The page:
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Greater freedoms for long-shackled press

Censorship ends but problems remain for the Myanmar press

The press is freer but challenges remain, say editors The press is freer but challenges remain, say editors
  • Min Set, Yangon
  • Myanmar
  • October 15, 2012
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For half a century, Myanmar was one of the only countries in the world to directly censor newspapers before publication.

Under military rule a censorship office in Yangon would go through every article line by line and cross out words and sentences deemed too critical or inappropriate in this predominantly Buddhist country.

Reforms have seen the government recently abolish the censorship board. Many editors in Yangon say that this not only makes the news media freer; it also reduces their workload. Newspapers previously spent hours every week ferrying copy over to the censor’s office and would have to redo page layouts when whole stories were cut, a common event.

But editors also say that things are still tough for the news media, mainly because a rising number of newspapers have been targeted by lawsuits.

The Ministry of Mines has sued weekly journal The Voice after it reported alleged corruption perpetrated by officials involved in a mining deal.

Kyaw Min Swe, the publication’s editor and secretary of the new interim press council, said that freedom of expression has improved but there are still key problems to address as well as the one of lawsuits.

Journalists now have to take more responsibility, he said, as many in the past used the censorship board to deflect criticism over inaccurate reporting.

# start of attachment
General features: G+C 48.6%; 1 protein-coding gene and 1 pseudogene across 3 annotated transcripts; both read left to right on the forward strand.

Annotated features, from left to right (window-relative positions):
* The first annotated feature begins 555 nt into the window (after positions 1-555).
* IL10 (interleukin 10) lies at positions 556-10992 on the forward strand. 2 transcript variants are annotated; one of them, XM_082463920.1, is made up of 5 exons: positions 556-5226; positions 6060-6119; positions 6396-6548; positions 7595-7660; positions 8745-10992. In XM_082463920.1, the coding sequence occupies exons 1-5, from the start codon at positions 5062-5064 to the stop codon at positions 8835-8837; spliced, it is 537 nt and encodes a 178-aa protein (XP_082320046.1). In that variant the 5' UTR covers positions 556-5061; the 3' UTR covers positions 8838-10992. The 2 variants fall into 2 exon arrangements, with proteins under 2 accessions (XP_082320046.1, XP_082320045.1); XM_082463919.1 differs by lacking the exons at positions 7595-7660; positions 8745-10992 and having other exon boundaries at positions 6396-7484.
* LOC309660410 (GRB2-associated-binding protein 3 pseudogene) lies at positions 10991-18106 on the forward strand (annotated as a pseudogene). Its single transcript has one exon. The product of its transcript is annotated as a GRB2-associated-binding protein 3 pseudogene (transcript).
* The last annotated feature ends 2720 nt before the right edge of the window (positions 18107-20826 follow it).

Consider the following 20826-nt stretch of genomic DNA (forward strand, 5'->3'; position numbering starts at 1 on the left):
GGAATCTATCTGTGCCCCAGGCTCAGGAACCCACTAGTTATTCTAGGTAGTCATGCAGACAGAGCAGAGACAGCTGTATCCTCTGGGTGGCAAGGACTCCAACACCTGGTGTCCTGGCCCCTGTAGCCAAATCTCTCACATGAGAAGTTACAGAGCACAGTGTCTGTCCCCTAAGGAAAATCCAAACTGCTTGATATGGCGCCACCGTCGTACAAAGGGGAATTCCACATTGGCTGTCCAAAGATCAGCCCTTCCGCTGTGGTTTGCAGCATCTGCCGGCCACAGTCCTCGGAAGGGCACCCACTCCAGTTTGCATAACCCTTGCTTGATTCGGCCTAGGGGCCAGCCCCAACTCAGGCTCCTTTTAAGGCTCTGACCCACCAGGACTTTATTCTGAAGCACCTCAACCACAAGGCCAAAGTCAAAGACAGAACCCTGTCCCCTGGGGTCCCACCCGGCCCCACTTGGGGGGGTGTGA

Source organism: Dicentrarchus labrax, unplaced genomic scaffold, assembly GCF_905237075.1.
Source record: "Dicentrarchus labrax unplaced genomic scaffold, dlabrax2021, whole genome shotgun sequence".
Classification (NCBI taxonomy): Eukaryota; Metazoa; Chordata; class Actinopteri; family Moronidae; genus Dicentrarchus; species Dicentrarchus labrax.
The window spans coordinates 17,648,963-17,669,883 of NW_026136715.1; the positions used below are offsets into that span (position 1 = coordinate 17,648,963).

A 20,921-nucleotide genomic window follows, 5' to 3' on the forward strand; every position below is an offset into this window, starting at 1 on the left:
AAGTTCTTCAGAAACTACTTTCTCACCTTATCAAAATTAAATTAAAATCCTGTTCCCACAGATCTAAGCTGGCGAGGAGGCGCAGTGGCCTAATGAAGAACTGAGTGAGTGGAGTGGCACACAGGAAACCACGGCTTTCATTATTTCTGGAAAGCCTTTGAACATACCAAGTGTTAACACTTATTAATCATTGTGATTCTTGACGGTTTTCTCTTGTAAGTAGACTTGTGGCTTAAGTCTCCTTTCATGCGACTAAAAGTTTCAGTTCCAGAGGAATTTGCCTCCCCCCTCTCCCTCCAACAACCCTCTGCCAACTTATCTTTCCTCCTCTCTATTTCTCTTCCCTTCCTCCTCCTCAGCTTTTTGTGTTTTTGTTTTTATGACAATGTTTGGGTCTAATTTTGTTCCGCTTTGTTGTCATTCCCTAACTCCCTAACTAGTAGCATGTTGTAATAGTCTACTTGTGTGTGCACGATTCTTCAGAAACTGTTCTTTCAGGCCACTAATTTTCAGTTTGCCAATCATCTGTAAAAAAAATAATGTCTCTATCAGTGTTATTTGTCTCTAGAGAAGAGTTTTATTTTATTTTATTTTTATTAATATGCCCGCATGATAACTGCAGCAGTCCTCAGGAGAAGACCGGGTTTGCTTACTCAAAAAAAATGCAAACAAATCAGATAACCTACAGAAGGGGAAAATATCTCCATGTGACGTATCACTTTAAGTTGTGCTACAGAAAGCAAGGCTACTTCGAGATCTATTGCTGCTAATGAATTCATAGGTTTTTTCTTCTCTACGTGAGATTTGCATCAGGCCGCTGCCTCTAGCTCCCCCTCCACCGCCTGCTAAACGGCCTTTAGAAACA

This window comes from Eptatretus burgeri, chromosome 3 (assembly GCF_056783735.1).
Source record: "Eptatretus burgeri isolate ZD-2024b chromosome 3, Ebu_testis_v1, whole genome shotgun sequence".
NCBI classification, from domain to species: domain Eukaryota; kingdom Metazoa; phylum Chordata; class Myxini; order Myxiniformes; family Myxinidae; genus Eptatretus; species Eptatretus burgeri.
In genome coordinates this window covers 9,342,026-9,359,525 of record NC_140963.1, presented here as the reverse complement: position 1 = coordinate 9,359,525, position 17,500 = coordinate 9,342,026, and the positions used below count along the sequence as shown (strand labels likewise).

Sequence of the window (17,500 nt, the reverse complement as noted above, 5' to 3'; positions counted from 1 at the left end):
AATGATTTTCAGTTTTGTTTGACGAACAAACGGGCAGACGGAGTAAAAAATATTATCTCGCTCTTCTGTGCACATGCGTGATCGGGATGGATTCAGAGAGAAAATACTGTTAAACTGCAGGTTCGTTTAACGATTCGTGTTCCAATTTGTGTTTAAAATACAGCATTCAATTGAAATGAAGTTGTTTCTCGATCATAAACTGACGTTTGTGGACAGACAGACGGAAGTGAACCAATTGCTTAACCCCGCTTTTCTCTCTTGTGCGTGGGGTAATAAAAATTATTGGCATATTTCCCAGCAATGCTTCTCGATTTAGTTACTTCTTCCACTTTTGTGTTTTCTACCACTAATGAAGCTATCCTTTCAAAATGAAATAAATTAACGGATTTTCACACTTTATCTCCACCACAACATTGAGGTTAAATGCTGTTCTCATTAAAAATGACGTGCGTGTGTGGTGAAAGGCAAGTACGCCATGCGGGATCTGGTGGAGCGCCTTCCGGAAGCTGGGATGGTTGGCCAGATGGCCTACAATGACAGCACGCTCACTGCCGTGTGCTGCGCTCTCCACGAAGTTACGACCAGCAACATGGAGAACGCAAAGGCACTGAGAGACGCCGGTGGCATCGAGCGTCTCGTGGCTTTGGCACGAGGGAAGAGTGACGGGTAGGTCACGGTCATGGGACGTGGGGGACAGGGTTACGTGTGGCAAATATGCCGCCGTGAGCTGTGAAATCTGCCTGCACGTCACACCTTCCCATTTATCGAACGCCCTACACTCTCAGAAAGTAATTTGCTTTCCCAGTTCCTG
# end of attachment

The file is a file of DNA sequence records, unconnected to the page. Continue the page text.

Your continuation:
“The media needs to refrain from threats, avoid illegal actions and must adopt the spirit of responsibility. It must prove that they deserve media freedom.”

The nominally civilian administration recently replaced former Information Minister Kyaw Hsan – who many analysts considered a hard-line remnant of the previous military regime – in favor of Aung Kyi, formerly the government’s go-between with opposition leader Aung San Suu Kyi.

Aung Kyi said that the government has initiated a number of changes aside from the abolition of the censorship board.

Government officials were meeting more regularly with journalists, he said, and are directly involved in drafting a new media law which will soon be presented to parliament.

“Media freedom should be implemented in every democratic country – they [news media] give a service to the public,” he added.

Htet Naing Zaw, editor of the news journal Venus news, said Myanmar has made significant progress on media freedom but that the government remains too weak to sort out key problems including the rise in legal action against journalists.

He expressed concern that the new media law may not address these issues.

At the start of the year, before the censorship board was abolished, Reporters Without Borders ranked Myanmar a lowly 169th in the world out of 197 countries in terms of press freedom.

Related reports

State abolishes press censorship
Myanmar workers wary of new press council
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